In wake of volcanic eruption, RDECOM C&B advises first responders
RDECOM C&B Public Affairs | July 9th, 2018
Volcanic fissures spurt out lava and toxic gas in Pahoa, Hawaii May 25, 2018. First responders remain on standby to evacuate residents in areas heavily affected by the Kilauea volcano eruption. (Photo by Pfc. Trevor Rowett)
As emergency service personnel in Hawaii rescue evacuees and contain damage following the eruption of the volcano Kilauea, scientists at the U.S. Army Research, Development, and Engineering Command Chemical & Biological (RDECOM C&B) Center are providing their expertise to help safeguard the health of first responders.
The volcano’s continued eruption has cast ash and chemicals into the air, posing a health concern for first responders. For a century, RDECOM C&B scientists have developed equipment to protect warfighters for situations where they may be exposed to chemicals on the battlefield.
Chemicals of concern include sulfur dioxide, hydrogen sulfide, and hydrochloric acid. At certain concentrations and length of exposure, sulfur dioxide and hydrogen sulfide can cause life threatening respiratory issues, especially for those with lung diseases like asthma. Hydrochloric acid can causes severe burns, irritation, and respiratory system issues.
“Both the National Guard and the U.S. Navy came to us with questions about these chemicals in the atmosphere and protections available for those chemicals,” said Greg Peterson, an RDECOM C&B Center chemical engineer. “Our role is to tell them how best to use the filters, problems to look out for and things to be aware of.”
Peterson said he’s been sharing technical details on several filters, estimates on their duration and potential problems like oxygen-depleting atmospheres and filter fires. Peterson said he’s aware of one report of oxygen depletion.
Three filters are being used by responders in the Kilauea crisis — the M61, C2A1, and the GP filter — and all were developed at RDECOM C&B. Each protects against the same threats, but they are used on different masks.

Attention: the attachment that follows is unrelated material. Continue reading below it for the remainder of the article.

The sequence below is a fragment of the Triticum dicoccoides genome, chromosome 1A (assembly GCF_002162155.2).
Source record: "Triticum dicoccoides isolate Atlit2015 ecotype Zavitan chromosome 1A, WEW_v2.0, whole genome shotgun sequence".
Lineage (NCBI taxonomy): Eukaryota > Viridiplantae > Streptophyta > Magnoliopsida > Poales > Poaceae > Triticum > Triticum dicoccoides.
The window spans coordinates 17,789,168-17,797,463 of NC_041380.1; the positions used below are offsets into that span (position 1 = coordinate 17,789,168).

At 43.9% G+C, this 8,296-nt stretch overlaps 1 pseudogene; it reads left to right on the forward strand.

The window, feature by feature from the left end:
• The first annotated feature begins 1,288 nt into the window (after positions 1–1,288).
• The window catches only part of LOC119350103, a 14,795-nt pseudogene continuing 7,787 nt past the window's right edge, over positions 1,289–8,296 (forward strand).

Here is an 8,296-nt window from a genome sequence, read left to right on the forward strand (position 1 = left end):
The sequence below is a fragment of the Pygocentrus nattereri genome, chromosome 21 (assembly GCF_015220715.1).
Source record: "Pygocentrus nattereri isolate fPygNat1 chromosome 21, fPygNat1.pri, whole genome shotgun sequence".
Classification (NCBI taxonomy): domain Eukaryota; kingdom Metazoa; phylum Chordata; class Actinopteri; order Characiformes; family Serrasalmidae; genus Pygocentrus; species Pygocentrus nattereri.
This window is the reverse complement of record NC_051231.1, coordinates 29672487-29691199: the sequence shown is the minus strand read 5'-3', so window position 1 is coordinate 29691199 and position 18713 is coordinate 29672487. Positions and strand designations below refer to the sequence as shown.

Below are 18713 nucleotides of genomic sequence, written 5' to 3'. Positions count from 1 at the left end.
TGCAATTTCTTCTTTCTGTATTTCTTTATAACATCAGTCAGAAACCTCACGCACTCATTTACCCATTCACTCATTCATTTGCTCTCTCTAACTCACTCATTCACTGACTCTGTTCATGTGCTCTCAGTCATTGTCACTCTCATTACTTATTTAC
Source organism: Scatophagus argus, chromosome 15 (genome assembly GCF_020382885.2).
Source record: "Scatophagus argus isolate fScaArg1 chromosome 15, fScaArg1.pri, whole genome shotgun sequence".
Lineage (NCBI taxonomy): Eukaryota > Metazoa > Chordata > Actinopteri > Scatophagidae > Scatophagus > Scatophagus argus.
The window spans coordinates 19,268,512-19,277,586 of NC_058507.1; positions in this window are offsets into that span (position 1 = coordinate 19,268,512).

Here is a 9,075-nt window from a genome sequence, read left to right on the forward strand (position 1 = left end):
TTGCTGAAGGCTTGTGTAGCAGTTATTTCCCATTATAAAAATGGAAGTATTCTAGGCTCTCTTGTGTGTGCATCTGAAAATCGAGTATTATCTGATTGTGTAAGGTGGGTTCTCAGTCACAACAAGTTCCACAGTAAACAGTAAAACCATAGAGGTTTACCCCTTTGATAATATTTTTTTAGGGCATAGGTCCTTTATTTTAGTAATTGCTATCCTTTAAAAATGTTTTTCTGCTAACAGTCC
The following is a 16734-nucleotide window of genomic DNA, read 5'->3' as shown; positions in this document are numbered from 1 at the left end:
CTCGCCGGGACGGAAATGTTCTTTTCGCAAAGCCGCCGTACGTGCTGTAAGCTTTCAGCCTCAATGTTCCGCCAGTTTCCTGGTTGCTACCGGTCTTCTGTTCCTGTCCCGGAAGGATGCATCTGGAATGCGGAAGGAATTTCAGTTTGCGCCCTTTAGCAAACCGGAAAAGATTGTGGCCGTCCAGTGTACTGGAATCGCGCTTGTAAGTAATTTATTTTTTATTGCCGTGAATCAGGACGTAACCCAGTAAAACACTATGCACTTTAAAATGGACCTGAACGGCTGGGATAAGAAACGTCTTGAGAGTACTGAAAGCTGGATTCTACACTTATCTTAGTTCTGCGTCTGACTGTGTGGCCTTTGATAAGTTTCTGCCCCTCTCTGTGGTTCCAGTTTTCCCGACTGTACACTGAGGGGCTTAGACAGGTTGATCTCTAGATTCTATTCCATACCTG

“They’re good against chemical warfare agents and acid gases,” Peterson said. “Differences arise from the needs of the user. For example, the M61 filter is used on the M50 Joint Service General Purpose Mask, while the GP filter is used on the M53 Chemical Biological Mask used by Special Operations. The two have different specifications.”
RDECOM C&B Center scientists are advising first responders on how to use various filters, such as the M61 filter. (Photo by ECBC Public Affairs)
All the filters use high efficiency particulate air (HEPA) filtration and activated carbon to protect the user. HEPA filters block soot, ash and other aerosols. Activated carbon limits chemical threats through adsorption and chemical reaction. At some point, Peterson said, the filters would have to be replaced, as soot could clog the filter or the capacity of the carbon is used up.
During response operations, the Navy sent a used mask to the lab for evaluation. Peterson and his team responded immediately, analyzing the filter for degradation and performance.
“The filter we received weighed a lot more than a typical filter,” Peterson said. “This could be due to soot and ash from the volcano. It could also be from water loaded on the carbon. Or it could be from other contaminants. “
“We are working with the Navy to develop a standard operating procedure for logging data when using filters so we have more information when we go to test it,” Peterson added.
After the evaluation, Peterson determined that the masks were well-equipped to serve the needs of responders.
“In this case we’re seeing low concentrations of chemicals,” he said, noting that the masks are designed for higher concentrations.
Through working with the National Guard and the Navy, Peterson hopes to gain new perspectives that lead to new ideas
“At the end of the day, our primary goal at the RDECOM C&B Center is to support the warfighter,” Peterson said. “This reach-back support leads to mission readiness and provides the warfighter the means to successfully complete the mission.”